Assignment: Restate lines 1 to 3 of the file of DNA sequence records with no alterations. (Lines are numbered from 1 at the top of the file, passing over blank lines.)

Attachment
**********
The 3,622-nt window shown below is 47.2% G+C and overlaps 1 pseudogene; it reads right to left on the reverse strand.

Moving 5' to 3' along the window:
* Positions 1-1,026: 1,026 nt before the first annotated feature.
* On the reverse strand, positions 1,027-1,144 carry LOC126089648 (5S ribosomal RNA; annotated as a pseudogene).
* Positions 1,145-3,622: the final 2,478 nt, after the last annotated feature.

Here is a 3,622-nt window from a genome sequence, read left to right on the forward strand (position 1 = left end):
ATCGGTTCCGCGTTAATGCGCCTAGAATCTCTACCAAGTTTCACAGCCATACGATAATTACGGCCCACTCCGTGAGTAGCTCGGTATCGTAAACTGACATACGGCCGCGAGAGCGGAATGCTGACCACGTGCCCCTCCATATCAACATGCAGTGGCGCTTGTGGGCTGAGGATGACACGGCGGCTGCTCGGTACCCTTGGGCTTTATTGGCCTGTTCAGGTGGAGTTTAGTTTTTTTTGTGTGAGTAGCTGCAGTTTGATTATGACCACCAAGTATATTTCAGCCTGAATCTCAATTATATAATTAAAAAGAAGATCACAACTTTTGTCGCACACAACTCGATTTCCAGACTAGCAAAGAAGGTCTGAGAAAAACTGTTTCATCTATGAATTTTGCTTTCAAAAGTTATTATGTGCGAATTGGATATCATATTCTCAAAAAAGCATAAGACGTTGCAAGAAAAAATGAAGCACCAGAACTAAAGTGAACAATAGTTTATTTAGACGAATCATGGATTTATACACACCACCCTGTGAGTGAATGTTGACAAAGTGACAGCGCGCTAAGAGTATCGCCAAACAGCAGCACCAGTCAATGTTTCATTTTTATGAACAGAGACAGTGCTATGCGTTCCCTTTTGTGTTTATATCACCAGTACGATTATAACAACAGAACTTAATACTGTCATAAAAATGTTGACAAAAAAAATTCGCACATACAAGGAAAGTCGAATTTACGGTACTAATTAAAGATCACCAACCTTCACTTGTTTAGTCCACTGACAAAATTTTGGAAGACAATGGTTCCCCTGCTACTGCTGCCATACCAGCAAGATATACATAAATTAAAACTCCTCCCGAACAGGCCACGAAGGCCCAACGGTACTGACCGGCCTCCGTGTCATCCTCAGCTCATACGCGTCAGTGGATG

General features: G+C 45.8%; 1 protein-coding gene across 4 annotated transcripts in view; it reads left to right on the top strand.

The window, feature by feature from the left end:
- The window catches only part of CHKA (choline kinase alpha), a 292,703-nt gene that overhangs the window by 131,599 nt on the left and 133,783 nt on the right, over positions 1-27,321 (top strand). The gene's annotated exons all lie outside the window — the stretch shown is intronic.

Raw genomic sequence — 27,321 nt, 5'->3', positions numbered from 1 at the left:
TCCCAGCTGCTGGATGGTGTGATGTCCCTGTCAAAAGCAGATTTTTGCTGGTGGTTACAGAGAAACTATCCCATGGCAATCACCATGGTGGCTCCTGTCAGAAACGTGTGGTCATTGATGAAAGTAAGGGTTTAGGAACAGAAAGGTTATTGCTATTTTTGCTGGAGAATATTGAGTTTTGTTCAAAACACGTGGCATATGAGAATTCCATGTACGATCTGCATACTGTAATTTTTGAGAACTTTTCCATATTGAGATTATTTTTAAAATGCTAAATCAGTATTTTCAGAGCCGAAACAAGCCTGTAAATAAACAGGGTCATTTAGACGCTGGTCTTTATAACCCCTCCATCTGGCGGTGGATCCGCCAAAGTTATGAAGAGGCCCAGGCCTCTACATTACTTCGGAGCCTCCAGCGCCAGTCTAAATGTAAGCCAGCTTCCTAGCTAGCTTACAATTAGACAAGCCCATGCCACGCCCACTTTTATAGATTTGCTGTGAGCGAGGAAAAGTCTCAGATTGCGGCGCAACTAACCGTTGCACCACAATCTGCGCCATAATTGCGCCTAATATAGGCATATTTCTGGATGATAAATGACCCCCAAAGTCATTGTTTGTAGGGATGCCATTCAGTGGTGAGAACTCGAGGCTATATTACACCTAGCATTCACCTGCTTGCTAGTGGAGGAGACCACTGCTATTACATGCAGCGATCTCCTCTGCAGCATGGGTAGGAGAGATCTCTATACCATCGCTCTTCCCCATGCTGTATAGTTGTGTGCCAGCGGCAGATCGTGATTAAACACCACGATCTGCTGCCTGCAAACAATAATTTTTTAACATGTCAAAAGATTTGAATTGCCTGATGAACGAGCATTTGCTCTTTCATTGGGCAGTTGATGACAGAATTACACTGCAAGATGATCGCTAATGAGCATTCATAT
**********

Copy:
The 3,622-nt window shown below is 47.2% G+C and overlaps 1 pseudogene; it reads right to left on the reverse strand.

Moving 5' to 3' along the window:
* Positions 1-1,026: 1,026 nt before the first annotated feature.